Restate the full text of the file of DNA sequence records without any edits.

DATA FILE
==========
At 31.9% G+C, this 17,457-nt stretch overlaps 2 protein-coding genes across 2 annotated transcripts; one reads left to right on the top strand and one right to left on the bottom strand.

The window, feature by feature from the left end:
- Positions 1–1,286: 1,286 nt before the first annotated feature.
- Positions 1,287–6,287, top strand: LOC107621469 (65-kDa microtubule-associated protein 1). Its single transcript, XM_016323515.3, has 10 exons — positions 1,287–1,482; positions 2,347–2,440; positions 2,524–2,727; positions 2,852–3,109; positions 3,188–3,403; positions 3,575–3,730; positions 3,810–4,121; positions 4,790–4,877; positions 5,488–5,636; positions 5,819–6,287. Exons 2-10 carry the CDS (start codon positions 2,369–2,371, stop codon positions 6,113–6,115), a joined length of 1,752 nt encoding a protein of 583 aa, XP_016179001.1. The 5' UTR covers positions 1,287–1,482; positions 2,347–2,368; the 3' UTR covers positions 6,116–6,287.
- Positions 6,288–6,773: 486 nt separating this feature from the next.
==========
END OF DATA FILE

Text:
At 31.9% G+C, this 17,457-nt stretch overlaps 2 protein-coding genes across 2 annotated transcripts; one reads left to right on the top strand and one right to left on the bottom strand.

The window, feature by feature from the left end:
- Positions 1–1,286: 1,286 nt before the first annotated feature.
- Positions 1,287–6,287, top strand: LOC107621469 (65-kDa microtubule-associated protein 1). Its single transcript, XM_016323515.3, has 10 exons — positions 1,287–1,482; positions 2,347–2,440; positions 2,524–2,727; positions 2,852–3,109; positions 3,188–3,403; positions 3,575–3,730; positions 3,810–4,121; positions 4,790–4,877; positions 5,488–5,636; positions 5,819–6,287. Exons 2-10 carry the CDS (start codon positions 2,369–2,371, stop codon positions 6,113–6,115), a joined length of 1,752 nt encoding a protein of 583 aa, XP_016179001.1. The 5' UTR covers positions 1,287–1,482; positions 2,347–2,368; the 3' UTR covers positions 6,116–6,287.
- Positions 6,288–6,773: 486 nt separating this feature from the next.